Courtesy of Glass Onyon PR
Blues singer-guitarist Ted Horowitz (aka Popa Chubby) wasn’t looking for a major label deal when he signed with Sony Records in the ‘90s. He'd heard horror stories of bands being signed and then getting lost in the shuffle.
But the record deal somehow managed to find him.
“At the time, I had started to play regularly in the New York clubs,” he says via phone. He performs at 7:30 p.m. on Thursday, March 8, at the Music Box Supper Club
. “All of a sudden, I was at the top of the heap in the New York club scene. I started to get interest from the major labels. The blues was happening with Stevie Ray Vaughan and the Fabulous Thunderbirds. I had a bunch of offers.”
Initially, he says, he wasn’t interested. But when one label rep promised that he could get Tom Dowd (Ray Charles, the Drifters, the Coasters, the Spinners, Ruth Brown and Bobby Darin) to produce the album, he changed his mind.
“It was too good to pass up — Tom Dowd produced the record, and we had a big hit,” says Horowitz. “I got to know Tom really well. It was one of the greatest things that happened in my life. Sure enough, I got dropped from the label soon after that because I was indeed just the sheep led to slaughter.”
Undeterred, Horowitz went back to work and continued to tour while releasing independent albums. On his latest effort, last year’s Two Dogs
, he writes about how the nation has become divided in the wake of the last presidential election. On the evocative title track, he practically raps over a funky guitar riff and rattling percussion. The song comes off as a strong statement.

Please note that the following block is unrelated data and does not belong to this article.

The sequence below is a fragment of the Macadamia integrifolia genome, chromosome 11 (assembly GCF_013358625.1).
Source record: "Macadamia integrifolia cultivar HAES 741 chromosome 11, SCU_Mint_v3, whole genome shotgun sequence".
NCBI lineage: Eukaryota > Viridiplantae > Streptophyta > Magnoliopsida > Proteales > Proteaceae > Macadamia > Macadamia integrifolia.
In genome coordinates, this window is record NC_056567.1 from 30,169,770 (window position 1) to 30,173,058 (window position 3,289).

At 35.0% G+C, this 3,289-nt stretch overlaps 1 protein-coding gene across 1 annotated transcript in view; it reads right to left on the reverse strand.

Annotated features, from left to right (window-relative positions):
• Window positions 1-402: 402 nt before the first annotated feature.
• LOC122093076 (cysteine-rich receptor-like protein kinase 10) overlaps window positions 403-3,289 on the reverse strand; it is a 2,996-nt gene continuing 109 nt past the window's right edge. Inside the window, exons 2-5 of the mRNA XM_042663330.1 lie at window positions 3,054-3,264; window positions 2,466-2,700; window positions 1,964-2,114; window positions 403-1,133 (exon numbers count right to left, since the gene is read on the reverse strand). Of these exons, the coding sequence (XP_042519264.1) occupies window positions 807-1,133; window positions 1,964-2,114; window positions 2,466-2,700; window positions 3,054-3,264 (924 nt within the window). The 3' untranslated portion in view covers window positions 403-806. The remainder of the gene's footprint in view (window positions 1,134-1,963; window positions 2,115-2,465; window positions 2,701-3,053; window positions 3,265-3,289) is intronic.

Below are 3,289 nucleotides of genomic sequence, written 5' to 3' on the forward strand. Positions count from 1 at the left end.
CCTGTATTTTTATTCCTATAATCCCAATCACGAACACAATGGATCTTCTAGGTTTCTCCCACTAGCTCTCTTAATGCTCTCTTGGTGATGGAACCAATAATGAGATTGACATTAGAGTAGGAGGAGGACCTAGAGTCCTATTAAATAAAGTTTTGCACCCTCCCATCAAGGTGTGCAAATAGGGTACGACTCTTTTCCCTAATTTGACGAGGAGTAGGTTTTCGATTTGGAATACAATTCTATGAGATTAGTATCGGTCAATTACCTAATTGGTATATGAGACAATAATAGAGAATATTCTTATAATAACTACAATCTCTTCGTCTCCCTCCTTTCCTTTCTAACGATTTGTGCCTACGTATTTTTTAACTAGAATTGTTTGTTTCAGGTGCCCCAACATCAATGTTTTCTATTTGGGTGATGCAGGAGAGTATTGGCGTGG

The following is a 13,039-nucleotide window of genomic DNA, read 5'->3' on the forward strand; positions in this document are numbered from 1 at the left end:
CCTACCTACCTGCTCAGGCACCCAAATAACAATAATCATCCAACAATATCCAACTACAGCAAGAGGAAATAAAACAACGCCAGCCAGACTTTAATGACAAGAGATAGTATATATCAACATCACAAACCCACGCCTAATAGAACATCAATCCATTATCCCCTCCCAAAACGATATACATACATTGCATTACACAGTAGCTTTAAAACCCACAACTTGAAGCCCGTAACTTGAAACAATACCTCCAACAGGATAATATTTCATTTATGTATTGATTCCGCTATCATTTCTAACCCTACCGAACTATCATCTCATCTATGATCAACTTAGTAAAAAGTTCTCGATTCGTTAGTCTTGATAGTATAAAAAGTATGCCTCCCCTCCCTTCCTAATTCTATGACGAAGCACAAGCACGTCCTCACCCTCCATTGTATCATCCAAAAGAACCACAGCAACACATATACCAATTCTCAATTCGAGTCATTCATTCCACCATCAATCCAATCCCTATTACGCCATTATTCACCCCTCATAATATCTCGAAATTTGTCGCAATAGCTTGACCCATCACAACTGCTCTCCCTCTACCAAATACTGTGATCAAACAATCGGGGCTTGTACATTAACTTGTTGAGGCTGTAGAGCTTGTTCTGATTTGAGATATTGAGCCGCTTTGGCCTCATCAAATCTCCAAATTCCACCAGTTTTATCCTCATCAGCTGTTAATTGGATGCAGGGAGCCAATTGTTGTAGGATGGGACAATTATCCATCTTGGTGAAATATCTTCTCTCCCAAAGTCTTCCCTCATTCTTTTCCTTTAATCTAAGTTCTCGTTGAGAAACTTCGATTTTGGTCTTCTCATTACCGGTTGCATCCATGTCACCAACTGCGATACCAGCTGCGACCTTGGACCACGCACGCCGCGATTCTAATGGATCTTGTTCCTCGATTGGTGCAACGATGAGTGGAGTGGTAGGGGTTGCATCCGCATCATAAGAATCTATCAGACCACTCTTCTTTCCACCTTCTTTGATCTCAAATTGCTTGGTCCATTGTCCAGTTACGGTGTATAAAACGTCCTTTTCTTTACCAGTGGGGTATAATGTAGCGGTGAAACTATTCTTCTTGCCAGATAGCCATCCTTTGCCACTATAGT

“I’m a very topical writer and artist,” Horowitz says. “My music reflects what is going on around me. I like to think of myself as an intelligent, thinking man. We live in turbulent, polarized times. The record reflects that.”
With some swinging horns behind it, “Preexisting Conditions” adopts a soulful vibe as Horowitz sings, “I’m gonna die from preexisting conditions.”
“It’s about living in the good old U.S.A., trying to get health insurance and then trying to use it if you’re sick,” says Horowitz when asked about the track. “We’re being terrorized. It’s terror in its purest form. It’s the threat of no care. I’m a big Frank Zappa fan, and I love his satire. I wanted to bring some of that into the music.”
All the songs don’t necessarily address our “turbulent times.” The swaggering roadhouse rocker “Rescue Me” serves as a celebration of romantic love.
“I was in love when I wrote that song,” says Horowitz. “Love is still the greatest force in the world. When you experience its true definition, it can be life-changing.”
The elegant ballad “Wound Up Getting High” features a somber piano melody, and Horowitz tweaks his guitar to make it sound like there’s a string section on the tune.
“The beauty of having my own studio is that sometimes I come down in the morning, and I wind up making coffee, and sometimes I wind up getting high,” he says. “That morning both happened at the same time. I was in the studio playing guitar, and my dog heard me and thought I was crying. I wound up with this beautiful song.”
A veteran performer, Horowitz says he regularly plays about 150 dates a year. The new album has provided him with yet another good selection of songs to add to his setlists.
“The shows have been awesome,” he says. The band is really good. We just came back from a sold out European tour. We just had a great show in New York City and we’re heading to San Francisco this weekend. We can’t wait to play Cleveland.”